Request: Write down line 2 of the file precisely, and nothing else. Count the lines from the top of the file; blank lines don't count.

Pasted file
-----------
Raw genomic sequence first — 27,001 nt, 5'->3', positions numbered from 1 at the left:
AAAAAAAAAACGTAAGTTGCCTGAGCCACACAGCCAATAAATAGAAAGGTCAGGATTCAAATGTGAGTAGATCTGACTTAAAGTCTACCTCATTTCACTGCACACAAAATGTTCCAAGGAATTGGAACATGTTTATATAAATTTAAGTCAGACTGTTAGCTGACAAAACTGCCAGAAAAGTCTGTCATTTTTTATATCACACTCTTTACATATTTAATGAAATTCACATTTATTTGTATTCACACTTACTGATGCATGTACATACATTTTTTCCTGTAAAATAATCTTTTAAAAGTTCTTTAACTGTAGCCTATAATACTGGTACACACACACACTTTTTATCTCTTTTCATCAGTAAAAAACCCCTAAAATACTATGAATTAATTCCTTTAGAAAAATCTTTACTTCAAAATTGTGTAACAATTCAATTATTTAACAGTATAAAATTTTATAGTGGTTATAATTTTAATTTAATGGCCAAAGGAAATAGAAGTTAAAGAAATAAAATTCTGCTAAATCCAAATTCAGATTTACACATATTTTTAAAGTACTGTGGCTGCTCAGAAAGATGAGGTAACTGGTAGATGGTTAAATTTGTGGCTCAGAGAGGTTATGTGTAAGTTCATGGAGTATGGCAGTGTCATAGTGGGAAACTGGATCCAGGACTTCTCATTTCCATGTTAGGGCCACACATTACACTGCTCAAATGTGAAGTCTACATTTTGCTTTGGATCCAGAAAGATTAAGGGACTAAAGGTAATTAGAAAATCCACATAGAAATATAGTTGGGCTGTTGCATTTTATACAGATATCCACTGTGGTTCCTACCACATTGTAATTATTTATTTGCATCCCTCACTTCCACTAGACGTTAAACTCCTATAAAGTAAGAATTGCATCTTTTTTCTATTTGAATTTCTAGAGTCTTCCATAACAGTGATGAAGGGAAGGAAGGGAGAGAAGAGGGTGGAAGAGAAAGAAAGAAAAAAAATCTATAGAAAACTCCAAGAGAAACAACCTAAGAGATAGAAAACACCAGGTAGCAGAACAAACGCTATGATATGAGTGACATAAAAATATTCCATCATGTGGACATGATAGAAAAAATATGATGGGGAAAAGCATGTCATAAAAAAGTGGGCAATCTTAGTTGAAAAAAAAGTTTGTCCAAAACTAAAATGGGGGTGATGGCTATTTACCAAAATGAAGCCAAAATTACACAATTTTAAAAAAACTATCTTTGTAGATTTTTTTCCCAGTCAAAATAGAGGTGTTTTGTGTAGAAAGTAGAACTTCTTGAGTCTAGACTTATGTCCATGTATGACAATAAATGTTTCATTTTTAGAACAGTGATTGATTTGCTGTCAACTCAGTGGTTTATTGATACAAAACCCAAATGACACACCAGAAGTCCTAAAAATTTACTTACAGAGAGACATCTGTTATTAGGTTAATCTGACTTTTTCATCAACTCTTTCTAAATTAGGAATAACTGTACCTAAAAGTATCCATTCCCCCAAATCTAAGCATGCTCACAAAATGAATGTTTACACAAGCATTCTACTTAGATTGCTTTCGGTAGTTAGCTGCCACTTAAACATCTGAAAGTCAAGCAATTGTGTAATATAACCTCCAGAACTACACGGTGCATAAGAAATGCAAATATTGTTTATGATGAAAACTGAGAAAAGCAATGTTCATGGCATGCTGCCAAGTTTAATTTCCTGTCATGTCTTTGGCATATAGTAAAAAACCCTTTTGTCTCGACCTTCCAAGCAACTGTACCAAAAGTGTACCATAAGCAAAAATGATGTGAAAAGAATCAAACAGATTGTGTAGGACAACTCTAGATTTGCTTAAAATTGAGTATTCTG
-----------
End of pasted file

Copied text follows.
AAAAAAAAAACGTAAGTTGCCTGAGCCACACAGCCAATAAATAGAAAGGTCAGGATTCAAATGTGAGTAGATCTGACTTAAAGTCTACCTCATTTCACTGCACACAAAATGTTCCAAGGAATTGGAACATGTTTATATAAATTTAAGTCAGACTGTTAGCTGACAAAACTGCCAGAAAAGTCTGTCATTTTTTATATCACACTCTTTACATATTTAATGAAATTCACATTTATTTGTATTCACACTTACTGATGCATGTACATACATTTTTTCCTGTAAAATAATCTTTTAAAAGTTCTTTAACTGTAGCCTATAATACTGGTACACACACACACTTTTTATCTCTTTTCATCAGTAAAAAACCCCTAAAATACTATGAATTAATTCCTTTAGAAAAATCTTTACTTCAAAATTGTGTAACAATTCAATTATTTAACAGTATAAAATTTTATAGTGGTTATAATTTTAATTTAATGGCCAAAGGAAATAGAAGTTAAAGAAATAAAATTCTGCTAAATCCAAATTCAGATTTACACATATTTTTAAAGTACTGTGGCTGCTCAGAAAGATGAGGTAACTGGTAGATGGTTAAATTTGTGGCTCAGAGAGGTTATGTGTAAGTTCATGGAGTATGGCAGTGTCATAGTGGGAAACTGGATCCAGGACTTCTCATTTCCATGTTAGGGCCACACATTACACTGCTCAAATGTGAAGTCTACATTTTGCTTTGGATCCAGAAAGATTAAGGGACTAAAGGTAATTAGAAAATCCACATAGAAATATAGTTGGGCTGTTGCATTTTATACAGATATCCACTGTGGTTCCTACCACATTGTAATTATTTATTTGCATCCCTCACTTCCACTAGACGTTAAACTCCTATAAAGTAAGAATTGCATCTTTTTTCTATTTGAATTTCTAGAGTCTTCCATAACAGTGATGAAGGGAAGGAAGGGAGAGAAGAGGGTGGAAGAGAAAGAAAGAAAAAAAATCTATAGAAAACTCCAAGAGAAACAACCTAAGAGATAGAAAACACCAGGTAGCAGAACAAACGCTATGATATGAGTGACATAAAAATATTCCATCATGTGGACATGATAGAAAAAATATGATGGGGAAAAGCATGTCATAAAAAAGTGGGCAATCTTAGTTGAAAAAAAAGTTTGTCCAAAACTAAAATGGGGGTGATGGCTATTTACCAAAATGAAGCCAAAATTACACAATTTTAAAAAAACTATCTTTGTAGATTTTTTTCCCAGTCAAAATAGAGGTGTTTTGTGTAGAAAGTAGAACTTCTTGAGTCTAGACTTATGTCCATGTATGACAATAAATGTTTCATTTTTAGAACAGTGATTGATTTGCTGTCAACTCAGTGGTTTATTGATACAAAACCCAAATGACACACCAGAAGTCCTAAAAATTTACTTACAGAGAGACATCTGTTATTAGGTTAATCTGACTTTTTCATCAACTCTTTCTAAATTAGGAATAACTGTACCTAAAAGTATCCATTCCCCCAAATCTAAGCATGCTCACAAAATGAATGTTTACACAAGCATTCTACTTAGATTGCTTTCGGTAGTTAGCTGCCACTTAAACATCTGAAAGTCAAGCAATTGTGTAATATAACCTCCAGAACTACACGGTGCATAAGAAATGCAAATATTGTTTATGATGAAAACTGAGAAAAGCAATGTTCATGGCATGCTGCCAAGTTTAATTTCCTGTCATGTCTTTGGCATATAGTAAAAAACCCTTTTGTCTCGACCTTCCAAGCAACTGTACCAAAAGTGTACCATAAGCAAAAATGATGTGAAAAGAATCAAACAGATTGTGTAGGACAACTCTAGATTTGCTTAAAATTGAGTATTCTG